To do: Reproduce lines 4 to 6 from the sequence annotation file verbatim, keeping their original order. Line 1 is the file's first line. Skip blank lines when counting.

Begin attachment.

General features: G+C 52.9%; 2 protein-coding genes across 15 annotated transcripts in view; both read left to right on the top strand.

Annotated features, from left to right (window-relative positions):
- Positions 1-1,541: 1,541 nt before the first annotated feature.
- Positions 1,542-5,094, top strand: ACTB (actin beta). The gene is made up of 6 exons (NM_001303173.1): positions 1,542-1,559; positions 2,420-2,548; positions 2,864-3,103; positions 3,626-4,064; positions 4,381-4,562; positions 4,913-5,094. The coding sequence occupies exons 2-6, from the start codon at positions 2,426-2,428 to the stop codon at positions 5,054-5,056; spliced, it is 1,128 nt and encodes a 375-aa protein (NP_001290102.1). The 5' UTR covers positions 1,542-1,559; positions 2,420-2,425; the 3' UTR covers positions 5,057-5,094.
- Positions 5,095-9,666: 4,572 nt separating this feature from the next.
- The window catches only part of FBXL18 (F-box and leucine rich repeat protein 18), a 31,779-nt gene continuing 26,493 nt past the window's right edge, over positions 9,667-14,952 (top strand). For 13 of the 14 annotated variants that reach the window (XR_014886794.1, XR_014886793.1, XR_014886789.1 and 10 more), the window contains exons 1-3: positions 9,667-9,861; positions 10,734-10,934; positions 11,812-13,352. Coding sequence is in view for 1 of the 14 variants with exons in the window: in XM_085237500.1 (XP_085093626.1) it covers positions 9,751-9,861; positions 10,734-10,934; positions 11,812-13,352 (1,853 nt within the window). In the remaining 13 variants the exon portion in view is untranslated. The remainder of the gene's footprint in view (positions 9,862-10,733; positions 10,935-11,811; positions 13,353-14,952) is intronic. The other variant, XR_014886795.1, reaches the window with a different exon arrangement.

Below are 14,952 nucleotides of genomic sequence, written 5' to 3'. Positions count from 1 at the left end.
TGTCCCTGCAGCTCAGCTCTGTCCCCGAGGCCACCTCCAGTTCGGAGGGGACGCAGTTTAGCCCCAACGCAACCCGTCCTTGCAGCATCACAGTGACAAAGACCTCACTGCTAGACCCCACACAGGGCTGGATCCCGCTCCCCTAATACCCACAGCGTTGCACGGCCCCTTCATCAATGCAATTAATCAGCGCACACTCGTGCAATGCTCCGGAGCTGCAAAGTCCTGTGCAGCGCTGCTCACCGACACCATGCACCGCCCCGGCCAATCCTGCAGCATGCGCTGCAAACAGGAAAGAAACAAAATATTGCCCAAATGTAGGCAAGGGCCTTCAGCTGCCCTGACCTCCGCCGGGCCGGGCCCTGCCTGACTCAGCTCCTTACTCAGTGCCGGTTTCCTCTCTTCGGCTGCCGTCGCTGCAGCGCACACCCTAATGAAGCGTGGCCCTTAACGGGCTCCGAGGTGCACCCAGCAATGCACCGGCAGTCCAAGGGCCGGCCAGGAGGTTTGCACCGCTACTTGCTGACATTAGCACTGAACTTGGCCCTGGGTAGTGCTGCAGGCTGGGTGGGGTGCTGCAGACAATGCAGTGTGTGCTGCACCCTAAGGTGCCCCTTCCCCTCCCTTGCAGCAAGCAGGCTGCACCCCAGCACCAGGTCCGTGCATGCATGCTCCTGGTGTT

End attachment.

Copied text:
- Positions 1,542-5,094, top strand: ACTB (actin beta). The gene is made up of 6 exons (NM_001303173.1): positions 1,542-1,559; positions 2,420-2,548; positions 2,864-3,103; positions 3,626-4,064; positions 4,381-4,562; positions 4,913-5,094. The coding sequence occupies exons 2-6, from the start codon at positions 2,426-2,428 to the stop codon at positions 5,054-5,056; spliced, it is 1,128 nt and encodes a 375-aa protein (NP_001290102.1). The 5' UTR covers positions 1,542-1,559; positions 2,420-2,425; the 3' UTR covers positions 5,057-5,094.
- Positions 5,095-9,666: 4,572 nt separating this feature from the next.
- The window catches only part of FBXL18 (F-box and leucine rich repeat protein 18), a 31,779-nt gene continuing 26,493 nt past the window's right edge, over positions 9,667-14,952 (top strand). For 13 of the 14 annotated variants that reach the window (XR_014886794.1, XR_014886793.1, XR_014886789.1 and 10 more), the window contains exons 1-3: positions 9,667-9,861; positions 10,734-10,934; positions 11,812-13,352. Coding sequence is in view for 1 of the 14 variants with exons in the window: in XM_085237500.1 (XP_085093626.1) it covers positions 9,751-9,861; positions 10,734-10,934; positions 11,812-13,352 (1,853 nt within the window). In the remaining 13 variants the exon portion in view is untranslated. The remainder of the gene's footprint in view (positions 9,862-10,733; positions 10,935-11,811; positions 13,353-14,952) is intronic. The other variant, XR_014886795.1, reaches the window with a different exon arrangement.